On fatalism versus taking control of your life

Glacial Exploration

I’ve always resisted the idea of fate, of pre-determination. For better or worse I like to think that I have a degree of control in my direction. Take a simple (hopefully universal) example. When I was in Northern Ireland, I frequently used a coin toss to help me make decisions. “Ho Hoooo!” some of you may cry, “That’s fate right there, boy!”, but wait a second. I’d toss the coin, and call tails. And I found that where I may have thought I wasn’t sure about which result I wanted, if the coin toss result felt wrong, then I’d make it “best two out of three”. It was the only way I sometimes found, to determine what my heart was trying to tell me.

I’m not sure what it is that enables/disables people to put their trust in some divine force or energy plotting a path for them through life. I can’t get away from the thought that it’s merely an excuse for not trying to make the right choices, and of course accepting the blame for when you choose poorly.

I have to admit though, that I haven’t always attacked my goals with enough gusto. In hindsight though, that was usually due to misunderstanding what it was I wanted. I was pretty keen on being a Rock God at around 19-21 (ok, maybe 19-35…), so I bought a guitar, learnt a few chords, and joined a band. Over that brief period of attempted musicianship, I put a degree of practice in, but it was the trappings that I was enthused about. There were so many things to master, and growing my hair took considerably less effort than endlessly practicing scales. I realised some time later, that the issue lay within hoping to be a Rock God, rather than wanting to be a musician. Yeah, you got me, I haven’t always been the conscientious, aspiring writer philosopher. I blame my hormones. Bless ’em.

What if we don’t aspire to lofty goals though, are some of us destined to merely support the ambitions of others? It is possible in societies with relatively low levels of poverty, high levels of employment, and a tendency to promote moderation, to amble your way through life. From high school, to the first office job that doesn’t decline you, to the first girl or boy that doesn’t laugh and point. From there it is so, so easy to impregnate the female in a romance free coitus. And then wheeeeee, you can shift the entire responsibility achieving anything significant on to your children. But as those little critters grow, they extract moral structure, a desire to improve, and belief in achieving their dreams from (amongst others) their parents. And so your hopes at living vicariously through your children’s fulfilment of your own unexpressed desires…it ebbs away before your eyes.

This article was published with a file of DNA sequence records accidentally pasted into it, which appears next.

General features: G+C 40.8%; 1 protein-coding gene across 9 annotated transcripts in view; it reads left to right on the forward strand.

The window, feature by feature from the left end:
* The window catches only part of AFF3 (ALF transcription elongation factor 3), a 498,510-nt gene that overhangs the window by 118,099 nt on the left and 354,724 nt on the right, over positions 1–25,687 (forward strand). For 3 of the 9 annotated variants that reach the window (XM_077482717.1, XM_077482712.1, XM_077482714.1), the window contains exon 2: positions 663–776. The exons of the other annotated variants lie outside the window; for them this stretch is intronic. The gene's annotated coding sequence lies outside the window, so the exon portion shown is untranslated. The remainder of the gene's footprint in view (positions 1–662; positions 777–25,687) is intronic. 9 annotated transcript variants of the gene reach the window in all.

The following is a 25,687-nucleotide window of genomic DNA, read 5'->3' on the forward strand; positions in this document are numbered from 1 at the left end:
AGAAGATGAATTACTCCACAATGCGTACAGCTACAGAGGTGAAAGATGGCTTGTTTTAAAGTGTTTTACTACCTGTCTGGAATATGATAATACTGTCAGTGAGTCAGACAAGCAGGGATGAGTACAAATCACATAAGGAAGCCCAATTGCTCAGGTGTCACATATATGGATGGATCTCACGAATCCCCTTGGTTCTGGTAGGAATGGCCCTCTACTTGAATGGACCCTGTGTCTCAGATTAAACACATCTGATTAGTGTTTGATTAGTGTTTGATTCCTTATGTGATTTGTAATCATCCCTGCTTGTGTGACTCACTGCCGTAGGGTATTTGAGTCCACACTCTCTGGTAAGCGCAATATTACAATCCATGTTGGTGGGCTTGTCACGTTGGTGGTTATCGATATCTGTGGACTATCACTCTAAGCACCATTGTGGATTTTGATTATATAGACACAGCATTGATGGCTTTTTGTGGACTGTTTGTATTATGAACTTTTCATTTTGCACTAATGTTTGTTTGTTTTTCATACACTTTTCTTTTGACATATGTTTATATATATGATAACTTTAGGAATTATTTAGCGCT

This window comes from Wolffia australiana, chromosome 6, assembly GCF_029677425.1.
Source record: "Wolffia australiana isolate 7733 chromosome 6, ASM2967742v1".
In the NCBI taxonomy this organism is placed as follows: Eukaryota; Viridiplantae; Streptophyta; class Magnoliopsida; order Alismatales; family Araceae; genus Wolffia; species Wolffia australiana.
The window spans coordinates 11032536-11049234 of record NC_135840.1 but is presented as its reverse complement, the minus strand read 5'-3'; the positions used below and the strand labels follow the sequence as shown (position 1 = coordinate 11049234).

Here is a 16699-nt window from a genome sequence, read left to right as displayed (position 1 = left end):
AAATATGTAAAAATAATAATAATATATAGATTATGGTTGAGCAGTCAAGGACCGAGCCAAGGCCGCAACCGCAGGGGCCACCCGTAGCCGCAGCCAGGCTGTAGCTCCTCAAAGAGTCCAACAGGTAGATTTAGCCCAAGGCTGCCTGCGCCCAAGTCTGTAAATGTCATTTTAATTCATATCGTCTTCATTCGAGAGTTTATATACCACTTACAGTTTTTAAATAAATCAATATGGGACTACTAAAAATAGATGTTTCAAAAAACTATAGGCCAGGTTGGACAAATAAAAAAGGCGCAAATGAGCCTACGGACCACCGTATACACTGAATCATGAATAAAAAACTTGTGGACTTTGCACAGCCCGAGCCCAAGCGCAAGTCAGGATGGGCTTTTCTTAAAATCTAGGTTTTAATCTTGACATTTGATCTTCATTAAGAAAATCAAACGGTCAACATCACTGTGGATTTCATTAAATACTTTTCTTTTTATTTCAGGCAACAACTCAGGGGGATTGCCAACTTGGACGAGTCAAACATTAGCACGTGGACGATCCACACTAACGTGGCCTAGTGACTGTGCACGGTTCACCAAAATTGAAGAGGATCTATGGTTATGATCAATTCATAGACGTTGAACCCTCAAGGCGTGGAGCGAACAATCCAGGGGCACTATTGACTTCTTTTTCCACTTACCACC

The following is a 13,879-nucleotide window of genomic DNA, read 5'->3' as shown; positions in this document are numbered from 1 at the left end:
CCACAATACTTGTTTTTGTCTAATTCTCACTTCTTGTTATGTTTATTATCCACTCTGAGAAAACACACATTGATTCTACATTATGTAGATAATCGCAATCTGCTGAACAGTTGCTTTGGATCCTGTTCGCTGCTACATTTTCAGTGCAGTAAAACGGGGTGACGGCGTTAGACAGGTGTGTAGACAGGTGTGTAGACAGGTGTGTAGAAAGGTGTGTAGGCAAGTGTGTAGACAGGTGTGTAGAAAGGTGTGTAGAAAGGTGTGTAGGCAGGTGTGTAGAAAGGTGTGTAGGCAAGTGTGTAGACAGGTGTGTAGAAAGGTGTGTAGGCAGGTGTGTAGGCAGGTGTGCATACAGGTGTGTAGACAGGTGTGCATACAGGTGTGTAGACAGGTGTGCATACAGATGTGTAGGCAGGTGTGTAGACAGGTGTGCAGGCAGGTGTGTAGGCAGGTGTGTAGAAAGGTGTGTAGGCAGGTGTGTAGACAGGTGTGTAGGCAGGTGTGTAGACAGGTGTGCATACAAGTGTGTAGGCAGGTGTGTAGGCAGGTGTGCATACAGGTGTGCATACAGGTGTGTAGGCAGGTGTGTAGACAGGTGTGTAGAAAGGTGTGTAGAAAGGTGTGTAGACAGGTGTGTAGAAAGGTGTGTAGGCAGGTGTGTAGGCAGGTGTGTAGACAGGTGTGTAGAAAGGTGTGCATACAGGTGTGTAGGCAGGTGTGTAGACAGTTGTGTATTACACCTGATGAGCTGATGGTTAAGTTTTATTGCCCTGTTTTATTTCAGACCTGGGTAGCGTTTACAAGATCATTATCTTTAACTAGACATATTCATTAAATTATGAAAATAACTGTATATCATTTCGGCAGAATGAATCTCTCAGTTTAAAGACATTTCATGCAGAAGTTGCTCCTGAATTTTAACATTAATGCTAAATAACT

Ok, so that’s a pretty dreary interpretation of a life lived simply, but that’s what I see happening if too many of us decide to let the universe dictate. Without the struggle, without the strive towards goals more ambitious than mere existence and reproduction, we’re gradually reversing Darwinism. And unfortunately there are too many people happy to jump on the bandwagon, to profit from helping you eliminate any need to struggle. From drug companies pushing pacification by pill, to a media that too frequently seeks to entertain rather than inform, we’re at risk of being coerced towards mental neutrality, and being left with dwindling decision making powers.

Not this boy, and not those I admire. I need to actively live my life, to strive, struggle and fight my way to the things I believe matter. If we raise children, we owe it to them to provide them with role models who hold onto their own dreams, while inspiring others to discern their own. We can all achieve so much more if we realise we have the freedom, and the power, to make choices. If we meekly relinquish control of our existence, if we leave it in the hands of fate, I think we do ourselves a disservice.

I never made it to the stages of Glastonbury or Coachella as a guitarist, nor have I sold a painting for a Damien Hirst thrashing sum, but I don’t dedicate my failures to fate. We deserve the things we focus on, and struggle for. So understanding what sorts of things bring you happiness, should allow you to set goals that are positive for you, that improve you as a person. Unless of course the accumulation of capital at the expense of others ACTUALLY makes you happy. In which case I’ll happily close my eyes, whistle a tune, and let karma king-hit you in the balls.

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One thought on “On fatalism versus taking control of your life”

  1. “I can’t get away from the thought that it’s merely an excuse for not trying to make the right choices”
    I go with that.

    I think it’s far too easy for humans to put their life choices in a religion, a false god, or any number of things which mean we don’t need to make an active choice and engage our brains. We love to defer responsibility. How many times do you see a politician or anyone for that matter publicly declare they were wrong and fully accept the blame for some fiasco? Rarely.

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